Jo Ann Ostrander, a master gardener and certified rosarian, tends an extensive garden full of rose bushes.A retired educator, Ostrander, 75, was born in Lincoln County but moved to Florida for a teaching position after graduation from Lenoir-Rhyne University. “I grew roses and African violets on a rather small scale while I lived in Florida,” Ostrander said. “When my husband, Jerry, and I returned to Maiden in Lincoln County in 1995, we bought a heavily wooded 10-acre parcel of land on which to build our home. I guess that’s when I began to become more serious about growing roses.”While Jerry devoted his time to his woodturning hobby, Jo Ann, whose lifelong hobby was gardening, began developing what would become an extensive, multi-faceted garden on the 3 acres they cleared for their homestead.“My initial goal was to have about 50 rose bushes,” said Ostrander, “but I now have about 120, representing over a dozen varieties. My roses are scattered all over our landscape. I’m in the garden several hours on a typical day if I don’t have other things to do.”Her hobby became something more akin to a passion when she took the master gardener course in Lincoln County and was certified in 1998. That same year, she joined the Cleveland/Lincoln County Rose Society and the American Rose Society. In 2005, she became one of just eight Consulting Rosarians in the Cleveland/Lincoln County Rose Society.She has written a monthly column, “This Month in Your Rose Garden,” for the society’s newsletter since 2006, reminding members of what needs to be done in the garden the following month.“Spring is the busiest time of the year. I clear away the old mulch, prune and fertilize the roses, spray for bugs, and then mulch again. My greatest frustration is dealing with spider mites. I have to spray every two weeks to control them, and it’s very frustrating.”“I also have a greenhouse I use for rooting new roses, grafting and starting my annuals and perennials from seed,” she said. “I am always striving to create better roses. A rose has to be exceptionally beautiful or fragrant, and I try for both.”Ostrander’s goals are for the rose to hold well after cutting and she checks the rating in the American Rose Society Handbook for Selecting Roses. “I consider the size it grows, whether it will fit in my garden, and how well it shows in competition.“My greatest pleasure in growing roses is the beauty in my garden and being able to give them away,” she adds. “I’ve taken my roses to folks in the hospital and to nursing homes. I also provide a flower arrangement for our church, First Wesleyan in Lincolnton, every Sunday throughout the growing season.”To become a consulting rosarian, growers have to have experience with the plants and be a member of the local rose society and the American Rose Society. “We take classes in rose culture and generally learn from each other,” she said.A consulting rosarian can offer classes, as Ostrander recently did at the Florence Shanklin Library in Denver. “We make ourselves available to answer questions for interested folks who are growing their own roses. We will go to a garden, if we’re asked, and we never charge for our services.”Ostrander also enjoys judging the entries in the annual rose show at the Cleveland Mall. This September will be the 40th annual Rose Show, where there are thousands of varieties of roses and 45 classifications for judging. Ostrander is in charge of judging in the fragrance classification.“And don’t forget to mention that when it comes to judging roses, men are more competitive than women.”Does Ostrander have some favorites from among those in her garden? “It was hard to choose my favorites because they are all there for some reason, but since you asked. ...“My hybrid tea favorites are Brides Dream, Fragrant Blessing, Just Joey, Let Freedom Ring, Louise Estes, Mr. Caleb and Randy Scott. English Shrub favorites are Golden Zest, The Squire and Fisherman’s Friend.“My Floribunda favorite is Ice Berg. and my favorite climber is Fourth of July.”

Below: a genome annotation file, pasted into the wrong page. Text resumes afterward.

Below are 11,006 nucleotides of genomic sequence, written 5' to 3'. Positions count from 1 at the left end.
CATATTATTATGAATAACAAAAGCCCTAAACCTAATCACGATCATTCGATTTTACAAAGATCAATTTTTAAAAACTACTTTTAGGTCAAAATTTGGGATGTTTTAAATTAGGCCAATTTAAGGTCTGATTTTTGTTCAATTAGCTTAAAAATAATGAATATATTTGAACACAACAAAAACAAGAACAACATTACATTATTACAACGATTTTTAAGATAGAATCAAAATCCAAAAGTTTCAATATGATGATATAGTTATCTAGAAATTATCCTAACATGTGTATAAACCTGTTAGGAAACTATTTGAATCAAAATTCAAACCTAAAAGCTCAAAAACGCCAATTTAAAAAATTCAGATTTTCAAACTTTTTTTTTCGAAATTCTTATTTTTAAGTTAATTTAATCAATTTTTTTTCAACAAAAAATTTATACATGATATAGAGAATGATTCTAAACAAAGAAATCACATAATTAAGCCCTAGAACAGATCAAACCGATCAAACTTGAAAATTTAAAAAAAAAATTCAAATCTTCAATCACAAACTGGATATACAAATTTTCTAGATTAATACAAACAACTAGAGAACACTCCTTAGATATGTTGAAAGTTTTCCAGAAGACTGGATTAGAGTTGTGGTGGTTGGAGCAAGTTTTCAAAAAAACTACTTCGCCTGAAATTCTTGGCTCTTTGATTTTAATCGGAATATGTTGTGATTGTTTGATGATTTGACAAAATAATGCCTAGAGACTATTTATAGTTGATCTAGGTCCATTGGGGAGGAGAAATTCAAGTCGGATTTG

Friday, Jul. 12, 2013
Catawba County gardener’s life is a bed of roses
Learn more: Jo Ann Ostrander is available to answer questions at 828-428-3508 or at firstname.lastname@example.org.
Bruce Dunbridge is a freelance writer. Have a story idea for Bruce? Email him at email@example.com.
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